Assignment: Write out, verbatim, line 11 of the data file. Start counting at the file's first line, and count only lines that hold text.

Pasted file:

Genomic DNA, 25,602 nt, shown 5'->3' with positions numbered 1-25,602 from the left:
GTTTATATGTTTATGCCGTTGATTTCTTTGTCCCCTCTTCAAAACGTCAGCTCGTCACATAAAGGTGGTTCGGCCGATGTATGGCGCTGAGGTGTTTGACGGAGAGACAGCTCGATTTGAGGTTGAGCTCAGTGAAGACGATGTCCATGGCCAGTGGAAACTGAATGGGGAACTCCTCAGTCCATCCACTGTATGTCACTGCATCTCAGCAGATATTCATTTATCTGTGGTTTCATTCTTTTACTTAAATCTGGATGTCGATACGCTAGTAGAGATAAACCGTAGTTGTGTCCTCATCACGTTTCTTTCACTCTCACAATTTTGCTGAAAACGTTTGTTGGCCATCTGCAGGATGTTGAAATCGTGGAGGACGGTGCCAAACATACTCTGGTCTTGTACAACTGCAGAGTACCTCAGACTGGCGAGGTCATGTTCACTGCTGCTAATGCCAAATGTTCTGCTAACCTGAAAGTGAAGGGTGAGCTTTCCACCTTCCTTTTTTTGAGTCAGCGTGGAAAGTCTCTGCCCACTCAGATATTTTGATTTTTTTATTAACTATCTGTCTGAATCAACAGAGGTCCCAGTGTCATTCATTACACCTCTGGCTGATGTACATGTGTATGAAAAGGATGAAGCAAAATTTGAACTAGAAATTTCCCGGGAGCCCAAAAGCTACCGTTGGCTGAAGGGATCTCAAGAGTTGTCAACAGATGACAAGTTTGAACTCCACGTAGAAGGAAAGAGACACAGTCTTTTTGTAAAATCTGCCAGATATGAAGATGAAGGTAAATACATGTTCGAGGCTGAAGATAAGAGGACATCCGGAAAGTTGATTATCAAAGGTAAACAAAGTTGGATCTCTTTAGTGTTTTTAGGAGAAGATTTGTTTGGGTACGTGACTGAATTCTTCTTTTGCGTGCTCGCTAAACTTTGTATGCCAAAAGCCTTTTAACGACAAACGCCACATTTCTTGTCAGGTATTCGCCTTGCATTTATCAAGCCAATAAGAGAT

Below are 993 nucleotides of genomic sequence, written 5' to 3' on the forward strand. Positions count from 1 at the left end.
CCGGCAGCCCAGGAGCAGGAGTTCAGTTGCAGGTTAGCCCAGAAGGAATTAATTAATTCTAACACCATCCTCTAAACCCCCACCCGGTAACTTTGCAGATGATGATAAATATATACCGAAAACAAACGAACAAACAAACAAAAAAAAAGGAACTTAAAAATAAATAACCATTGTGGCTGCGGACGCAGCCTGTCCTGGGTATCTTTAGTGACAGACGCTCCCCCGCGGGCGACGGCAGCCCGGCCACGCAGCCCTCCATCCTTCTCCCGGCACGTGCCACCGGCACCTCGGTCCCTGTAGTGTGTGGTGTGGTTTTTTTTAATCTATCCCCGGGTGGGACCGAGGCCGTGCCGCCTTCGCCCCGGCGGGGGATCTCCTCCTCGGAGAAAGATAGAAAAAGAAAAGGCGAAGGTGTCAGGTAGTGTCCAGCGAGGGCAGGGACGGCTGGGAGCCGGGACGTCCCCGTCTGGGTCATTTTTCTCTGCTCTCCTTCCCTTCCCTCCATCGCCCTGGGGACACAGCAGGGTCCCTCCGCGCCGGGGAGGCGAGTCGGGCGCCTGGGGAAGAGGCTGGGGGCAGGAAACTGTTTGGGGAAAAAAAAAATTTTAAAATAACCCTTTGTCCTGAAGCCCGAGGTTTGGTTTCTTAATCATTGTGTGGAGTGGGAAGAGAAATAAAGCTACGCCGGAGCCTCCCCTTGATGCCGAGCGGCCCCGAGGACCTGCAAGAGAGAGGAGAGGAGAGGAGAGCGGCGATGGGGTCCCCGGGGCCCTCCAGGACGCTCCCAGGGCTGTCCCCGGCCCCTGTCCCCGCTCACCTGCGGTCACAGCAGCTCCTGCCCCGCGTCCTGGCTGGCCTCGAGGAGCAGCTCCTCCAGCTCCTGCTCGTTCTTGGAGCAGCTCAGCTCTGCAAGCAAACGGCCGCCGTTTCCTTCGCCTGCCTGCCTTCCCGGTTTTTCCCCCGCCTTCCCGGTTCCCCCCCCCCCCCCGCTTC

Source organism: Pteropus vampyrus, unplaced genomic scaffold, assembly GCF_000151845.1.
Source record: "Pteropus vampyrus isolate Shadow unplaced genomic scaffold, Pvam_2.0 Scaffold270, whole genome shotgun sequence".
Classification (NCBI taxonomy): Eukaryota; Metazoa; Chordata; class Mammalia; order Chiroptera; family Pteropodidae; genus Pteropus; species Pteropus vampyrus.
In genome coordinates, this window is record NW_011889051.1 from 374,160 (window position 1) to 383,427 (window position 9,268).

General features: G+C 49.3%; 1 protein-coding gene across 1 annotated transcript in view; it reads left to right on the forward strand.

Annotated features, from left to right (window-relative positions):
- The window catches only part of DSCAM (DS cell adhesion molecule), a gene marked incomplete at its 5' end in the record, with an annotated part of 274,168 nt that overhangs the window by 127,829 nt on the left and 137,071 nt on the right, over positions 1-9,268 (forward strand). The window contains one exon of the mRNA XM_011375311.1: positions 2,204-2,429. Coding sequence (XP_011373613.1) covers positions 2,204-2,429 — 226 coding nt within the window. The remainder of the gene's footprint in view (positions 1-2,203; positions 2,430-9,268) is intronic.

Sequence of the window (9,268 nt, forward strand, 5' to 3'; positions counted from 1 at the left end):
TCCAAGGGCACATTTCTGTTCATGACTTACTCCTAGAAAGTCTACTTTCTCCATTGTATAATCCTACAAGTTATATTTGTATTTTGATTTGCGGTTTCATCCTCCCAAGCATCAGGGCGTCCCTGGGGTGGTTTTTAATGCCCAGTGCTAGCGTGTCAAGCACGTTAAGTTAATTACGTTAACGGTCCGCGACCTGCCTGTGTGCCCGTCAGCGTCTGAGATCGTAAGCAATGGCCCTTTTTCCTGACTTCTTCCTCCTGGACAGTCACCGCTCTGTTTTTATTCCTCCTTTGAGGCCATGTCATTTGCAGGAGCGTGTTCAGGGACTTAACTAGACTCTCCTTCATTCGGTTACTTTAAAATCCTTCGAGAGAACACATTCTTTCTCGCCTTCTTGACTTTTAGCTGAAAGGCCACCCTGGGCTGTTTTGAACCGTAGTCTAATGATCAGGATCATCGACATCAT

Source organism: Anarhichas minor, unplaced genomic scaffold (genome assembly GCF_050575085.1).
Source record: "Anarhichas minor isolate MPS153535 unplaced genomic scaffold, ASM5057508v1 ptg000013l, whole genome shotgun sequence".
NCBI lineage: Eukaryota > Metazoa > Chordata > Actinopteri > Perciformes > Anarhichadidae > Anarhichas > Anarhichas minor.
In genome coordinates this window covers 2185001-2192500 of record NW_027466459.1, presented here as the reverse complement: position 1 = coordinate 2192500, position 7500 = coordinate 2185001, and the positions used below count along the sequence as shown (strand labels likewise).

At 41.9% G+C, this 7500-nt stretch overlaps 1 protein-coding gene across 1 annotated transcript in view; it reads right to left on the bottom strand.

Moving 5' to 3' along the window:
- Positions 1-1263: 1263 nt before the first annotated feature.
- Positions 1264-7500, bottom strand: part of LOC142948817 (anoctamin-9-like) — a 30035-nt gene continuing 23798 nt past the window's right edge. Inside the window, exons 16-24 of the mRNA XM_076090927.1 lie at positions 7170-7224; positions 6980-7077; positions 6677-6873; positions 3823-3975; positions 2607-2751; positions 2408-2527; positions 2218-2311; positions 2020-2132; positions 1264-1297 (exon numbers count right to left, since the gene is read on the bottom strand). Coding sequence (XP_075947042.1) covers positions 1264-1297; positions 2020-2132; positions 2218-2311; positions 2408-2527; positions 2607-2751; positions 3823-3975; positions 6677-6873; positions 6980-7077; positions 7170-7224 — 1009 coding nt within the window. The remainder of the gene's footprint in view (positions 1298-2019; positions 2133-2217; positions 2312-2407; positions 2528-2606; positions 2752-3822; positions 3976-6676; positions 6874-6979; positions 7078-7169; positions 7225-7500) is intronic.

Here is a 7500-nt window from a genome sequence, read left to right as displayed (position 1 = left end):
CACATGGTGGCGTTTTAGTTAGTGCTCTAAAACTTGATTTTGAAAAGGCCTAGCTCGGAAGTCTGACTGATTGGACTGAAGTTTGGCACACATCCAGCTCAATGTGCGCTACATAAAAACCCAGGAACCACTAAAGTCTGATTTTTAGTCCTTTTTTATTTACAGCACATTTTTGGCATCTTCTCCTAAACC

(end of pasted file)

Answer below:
- The window catches only part of DSCAM (DS cell adhesion molecule), a gene marked incomplete at its 5' end in the record, with an annotated part of 274,168 nt that overhangs the window by 127,829 nt on the left and 137,071 nt on the right, over positions 1-9,268 (forward strand). The window contains one exon of the mRNA XM_011375311.1: positions 2,204-2,429. Coding sequence (XP_011373613.1) covers positions 2,204-2,429 — 226 coding nt within the window. The remainder of the gene's footprint in view (positions 1-2,203; positions 2,430-9,268) is intronic.